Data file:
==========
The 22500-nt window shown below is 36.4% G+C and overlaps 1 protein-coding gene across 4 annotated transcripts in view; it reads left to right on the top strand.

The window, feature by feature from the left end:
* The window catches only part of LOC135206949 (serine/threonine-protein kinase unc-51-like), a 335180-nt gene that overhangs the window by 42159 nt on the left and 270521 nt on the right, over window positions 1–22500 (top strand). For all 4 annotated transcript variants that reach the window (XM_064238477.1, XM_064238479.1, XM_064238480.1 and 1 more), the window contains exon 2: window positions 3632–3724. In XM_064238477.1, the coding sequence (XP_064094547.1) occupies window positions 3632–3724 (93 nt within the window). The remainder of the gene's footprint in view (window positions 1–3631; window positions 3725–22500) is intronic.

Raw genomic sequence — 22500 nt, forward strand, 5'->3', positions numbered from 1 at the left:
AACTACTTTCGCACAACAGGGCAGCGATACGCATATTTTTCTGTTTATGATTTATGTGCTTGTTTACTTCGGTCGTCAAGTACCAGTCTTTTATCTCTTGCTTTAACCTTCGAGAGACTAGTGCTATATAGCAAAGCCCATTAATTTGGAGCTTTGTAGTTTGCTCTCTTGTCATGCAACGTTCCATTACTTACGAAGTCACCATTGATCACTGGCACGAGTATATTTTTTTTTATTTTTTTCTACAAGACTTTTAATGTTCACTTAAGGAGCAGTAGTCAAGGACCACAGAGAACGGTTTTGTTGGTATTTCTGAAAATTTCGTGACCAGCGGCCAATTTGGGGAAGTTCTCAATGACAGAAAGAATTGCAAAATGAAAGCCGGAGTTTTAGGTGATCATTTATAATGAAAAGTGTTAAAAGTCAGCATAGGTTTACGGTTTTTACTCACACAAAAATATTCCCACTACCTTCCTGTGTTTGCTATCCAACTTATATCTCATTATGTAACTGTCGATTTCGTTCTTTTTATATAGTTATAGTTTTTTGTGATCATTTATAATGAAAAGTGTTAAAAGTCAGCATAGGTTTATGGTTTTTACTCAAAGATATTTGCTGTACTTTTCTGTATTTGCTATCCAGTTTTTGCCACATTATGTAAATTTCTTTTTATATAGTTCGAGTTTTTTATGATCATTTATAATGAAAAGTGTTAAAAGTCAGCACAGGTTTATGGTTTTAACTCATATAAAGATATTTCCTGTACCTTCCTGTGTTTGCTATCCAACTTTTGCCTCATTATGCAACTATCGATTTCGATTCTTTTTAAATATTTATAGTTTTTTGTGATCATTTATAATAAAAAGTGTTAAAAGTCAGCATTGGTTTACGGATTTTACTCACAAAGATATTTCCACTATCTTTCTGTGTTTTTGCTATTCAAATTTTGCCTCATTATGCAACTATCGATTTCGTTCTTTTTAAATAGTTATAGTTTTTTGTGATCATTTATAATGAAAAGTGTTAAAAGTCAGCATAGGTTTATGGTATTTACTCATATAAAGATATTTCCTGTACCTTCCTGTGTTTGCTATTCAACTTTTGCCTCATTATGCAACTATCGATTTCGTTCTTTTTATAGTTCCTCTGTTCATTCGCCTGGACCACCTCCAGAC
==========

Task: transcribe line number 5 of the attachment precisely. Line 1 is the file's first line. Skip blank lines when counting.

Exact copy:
AACTACTTTCGCACAACAGGGCAGCGATACGCATATTTTTCTGTTTATGATTTATGTGCTTGTTTACTTCGGTCGTCAAGTACCAGTCTTTTATCTCTTGCTTTAACCTTCGAGAGACTAGTGCTATATAGCAAAGCCCATTAATTTGGAGCTTTGTAGTTTGCTCTCTTGTCATGCAACGTTCCATTACTTACGAAGTCACCATTGATCACTGGCACGAGTATATTTTTTTTTATTTTTTTCTACAAGACTTTTAATGTTCACTTAAGGAGCAGTAGTCAAGGACCACAGAGAACGGTTTTGTTGGTATTTCTGAAAATTTCGTGACCAGCGGCCAATTTGGGGAAGTTCTCAATGACAGAAAGAATTGCAAAATGAAAGCCGGAGTTTTAGGTGATCATTTATAATGAAAAGTGTTAAAAGTCAGCATAGGTTTACGGTTTTTACTCACACAAAAATATTCCCACTACCTTCCTGTGTTTGCTATCCAACTTATATCTCATTATGTAACTGTCGATTTCGTTCTTTTTATATAGTTATAGTTTTTTGTGATCATTTATAATGAAAAGTGTTAAAAGTCAGCATAGGTTTATGGTTTTTACTCAAAGATATTTGCTGTACTTTTCTGTATTTGCTATCCAGTTTTTGCCACATTATGTAAATTTCTTTTTATATAGTTCGAGTTTTTTATGATCATTTATAATGAAAAGTGTTAAAAGTCAGCACAGGTTTATGGTTTTAACTCATATAAAGATATTTCCTGTACCTTCCTGTGTTTGCTATCCAACTTTTGCCTCATTATGCAACTATCGATTTCGATTCTTTTTAAATATTTATAGTTTTTTGTGATCATTTATAATAAAAAGTGTTAAAAGTCAGCATTGGTTTACGGATTTTACTCACAAAGATATTTCCACTATCTTTCTGTGTTTTTGCTATTCAAATTTTGCCTCATTATGCAACTATCGATTTCGTTCTTTTTAAATAGTTATAGTTTTTTGTGATCATTTATAATGAAAAGTGTTAAAAGTCAGCATAGGTTTATGGTATTTACTCATATAAAGATATTTCCTGTACCTTCCTGTGTTTGCTATTCAACTTTTGCCTCATTATGCAACTATCGATTTCGTTCTTTTTATAGTTCCTCTGTTCATTCGCCTGGACCACCTCCAGAC